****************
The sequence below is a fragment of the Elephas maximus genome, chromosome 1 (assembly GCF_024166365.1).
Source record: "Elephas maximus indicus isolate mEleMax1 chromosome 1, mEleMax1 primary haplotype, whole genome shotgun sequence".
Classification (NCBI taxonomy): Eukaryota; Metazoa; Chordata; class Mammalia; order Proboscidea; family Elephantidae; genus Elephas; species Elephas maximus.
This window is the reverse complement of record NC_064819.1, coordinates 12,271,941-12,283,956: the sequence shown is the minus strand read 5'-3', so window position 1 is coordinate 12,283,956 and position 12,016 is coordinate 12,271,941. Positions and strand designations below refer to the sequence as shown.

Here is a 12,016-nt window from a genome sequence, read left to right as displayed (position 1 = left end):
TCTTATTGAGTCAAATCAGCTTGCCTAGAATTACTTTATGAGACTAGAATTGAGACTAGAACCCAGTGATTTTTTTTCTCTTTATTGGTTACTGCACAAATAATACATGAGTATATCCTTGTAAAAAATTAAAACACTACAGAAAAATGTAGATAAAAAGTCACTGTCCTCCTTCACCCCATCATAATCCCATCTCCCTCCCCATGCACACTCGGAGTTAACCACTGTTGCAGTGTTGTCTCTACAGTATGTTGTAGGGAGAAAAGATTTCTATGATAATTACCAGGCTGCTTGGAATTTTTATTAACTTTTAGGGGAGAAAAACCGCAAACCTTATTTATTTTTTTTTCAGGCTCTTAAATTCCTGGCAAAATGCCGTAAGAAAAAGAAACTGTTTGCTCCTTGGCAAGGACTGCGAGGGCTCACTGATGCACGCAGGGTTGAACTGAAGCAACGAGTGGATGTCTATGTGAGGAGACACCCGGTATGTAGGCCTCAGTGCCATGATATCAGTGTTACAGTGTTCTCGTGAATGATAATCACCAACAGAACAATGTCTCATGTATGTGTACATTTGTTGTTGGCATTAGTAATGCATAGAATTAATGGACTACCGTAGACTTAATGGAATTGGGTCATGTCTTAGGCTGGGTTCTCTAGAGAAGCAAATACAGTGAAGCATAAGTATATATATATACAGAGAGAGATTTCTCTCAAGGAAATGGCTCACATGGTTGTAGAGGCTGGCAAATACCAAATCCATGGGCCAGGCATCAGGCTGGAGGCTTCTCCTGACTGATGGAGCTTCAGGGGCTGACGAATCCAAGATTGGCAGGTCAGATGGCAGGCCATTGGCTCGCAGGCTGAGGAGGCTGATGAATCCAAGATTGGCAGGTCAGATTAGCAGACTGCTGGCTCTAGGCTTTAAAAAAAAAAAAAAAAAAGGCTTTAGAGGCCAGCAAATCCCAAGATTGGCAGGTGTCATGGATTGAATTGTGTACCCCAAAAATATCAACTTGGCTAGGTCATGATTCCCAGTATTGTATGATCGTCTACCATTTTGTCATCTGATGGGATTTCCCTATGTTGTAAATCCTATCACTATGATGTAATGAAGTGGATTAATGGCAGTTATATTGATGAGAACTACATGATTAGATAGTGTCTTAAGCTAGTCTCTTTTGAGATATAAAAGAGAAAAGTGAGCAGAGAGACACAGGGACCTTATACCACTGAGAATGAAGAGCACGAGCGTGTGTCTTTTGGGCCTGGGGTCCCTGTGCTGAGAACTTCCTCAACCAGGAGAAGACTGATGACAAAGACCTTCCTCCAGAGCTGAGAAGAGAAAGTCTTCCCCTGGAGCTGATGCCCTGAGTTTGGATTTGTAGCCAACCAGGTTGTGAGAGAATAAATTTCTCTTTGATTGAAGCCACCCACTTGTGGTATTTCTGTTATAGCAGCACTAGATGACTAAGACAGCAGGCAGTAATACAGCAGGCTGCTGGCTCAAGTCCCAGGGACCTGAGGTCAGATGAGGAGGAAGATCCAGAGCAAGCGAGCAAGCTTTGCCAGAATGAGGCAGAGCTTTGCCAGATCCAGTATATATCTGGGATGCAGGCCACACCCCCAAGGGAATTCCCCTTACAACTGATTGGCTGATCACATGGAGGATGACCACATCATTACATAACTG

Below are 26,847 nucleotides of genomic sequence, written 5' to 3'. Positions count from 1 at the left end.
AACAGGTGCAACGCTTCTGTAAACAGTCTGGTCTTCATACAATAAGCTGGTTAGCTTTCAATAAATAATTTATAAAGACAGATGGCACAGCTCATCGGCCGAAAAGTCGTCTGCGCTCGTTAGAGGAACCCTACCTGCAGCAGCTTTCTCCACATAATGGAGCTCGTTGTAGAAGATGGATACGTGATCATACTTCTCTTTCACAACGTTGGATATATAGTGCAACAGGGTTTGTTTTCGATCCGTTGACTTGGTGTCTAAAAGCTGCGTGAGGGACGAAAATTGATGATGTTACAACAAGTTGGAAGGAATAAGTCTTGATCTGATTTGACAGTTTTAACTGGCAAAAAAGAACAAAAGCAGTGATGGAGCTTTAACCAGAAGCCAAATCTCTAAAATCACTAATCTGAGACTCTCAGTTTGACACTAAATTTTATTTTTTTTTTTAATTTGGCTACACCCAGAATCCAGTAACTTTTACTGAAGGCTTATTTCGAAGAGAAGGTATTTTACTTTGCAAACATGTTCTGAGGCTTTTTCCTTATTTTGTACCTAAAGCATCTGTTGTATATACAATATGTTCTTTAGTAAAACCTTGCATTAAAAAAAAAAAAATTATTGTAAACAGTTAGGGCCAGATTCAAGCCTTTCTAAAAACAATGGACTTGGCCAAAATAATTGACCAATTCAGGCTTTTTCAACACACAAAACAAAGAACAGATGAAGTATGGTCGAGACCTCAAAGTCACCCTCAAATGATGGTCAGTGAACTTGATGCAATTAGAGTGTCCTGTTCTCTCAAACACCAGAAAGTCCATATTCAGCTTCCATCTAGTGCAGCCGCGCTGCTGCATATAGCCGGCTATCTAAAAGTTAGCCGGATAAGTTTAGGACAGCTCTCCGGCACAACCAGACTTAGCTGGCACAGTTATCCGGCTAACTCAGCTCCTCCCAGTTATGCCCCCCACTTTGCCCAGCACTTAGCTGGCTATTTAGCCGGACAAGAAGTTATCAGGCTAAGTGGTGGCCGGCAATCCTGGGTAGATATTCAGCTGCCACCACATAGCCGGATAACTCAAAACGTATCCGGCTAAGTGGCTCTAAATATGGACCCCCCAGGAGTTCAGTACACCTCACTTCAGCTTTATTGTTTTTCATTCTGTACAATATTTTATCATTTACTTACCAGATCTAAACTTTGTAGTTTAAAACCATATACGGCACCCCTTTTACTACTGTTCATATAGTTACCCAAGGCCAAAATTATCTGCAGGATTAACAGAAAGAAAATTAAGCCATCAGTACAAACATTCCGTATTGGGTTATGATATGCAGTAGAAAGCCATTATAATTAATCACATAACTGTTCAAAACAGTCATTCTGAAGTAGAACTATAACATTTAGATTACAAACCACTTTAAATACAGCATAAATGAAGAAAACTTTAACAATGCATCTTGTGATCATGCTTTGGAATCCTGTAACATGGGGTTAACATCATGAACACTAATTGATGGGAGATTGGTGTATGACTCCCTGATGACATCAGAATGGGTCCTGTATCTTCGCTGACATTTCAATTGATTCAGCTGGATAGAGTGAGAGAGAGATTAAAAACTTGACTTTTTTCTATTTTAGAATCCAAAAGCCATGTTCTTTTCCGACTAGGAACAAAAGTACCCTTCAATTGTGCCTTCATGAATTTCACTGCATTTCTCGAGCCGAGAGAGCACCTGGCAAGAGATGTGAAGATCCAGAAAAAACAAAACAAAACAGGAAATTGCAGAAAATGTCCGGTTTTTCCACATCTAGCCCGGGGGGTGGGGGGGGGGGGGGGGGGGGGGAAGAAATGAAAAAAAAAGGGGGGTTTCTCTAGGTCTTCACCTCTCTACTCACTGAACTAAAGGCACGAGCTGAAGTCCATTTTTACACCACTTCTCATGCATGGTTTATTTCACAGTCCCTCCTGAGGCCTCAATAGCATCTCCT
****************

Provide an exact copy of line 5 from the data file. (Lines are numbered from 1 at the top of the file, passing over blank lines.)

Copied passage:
Here is a 12,016-nt window from a genome sequence, read left to right as displayed (position 1 = left end):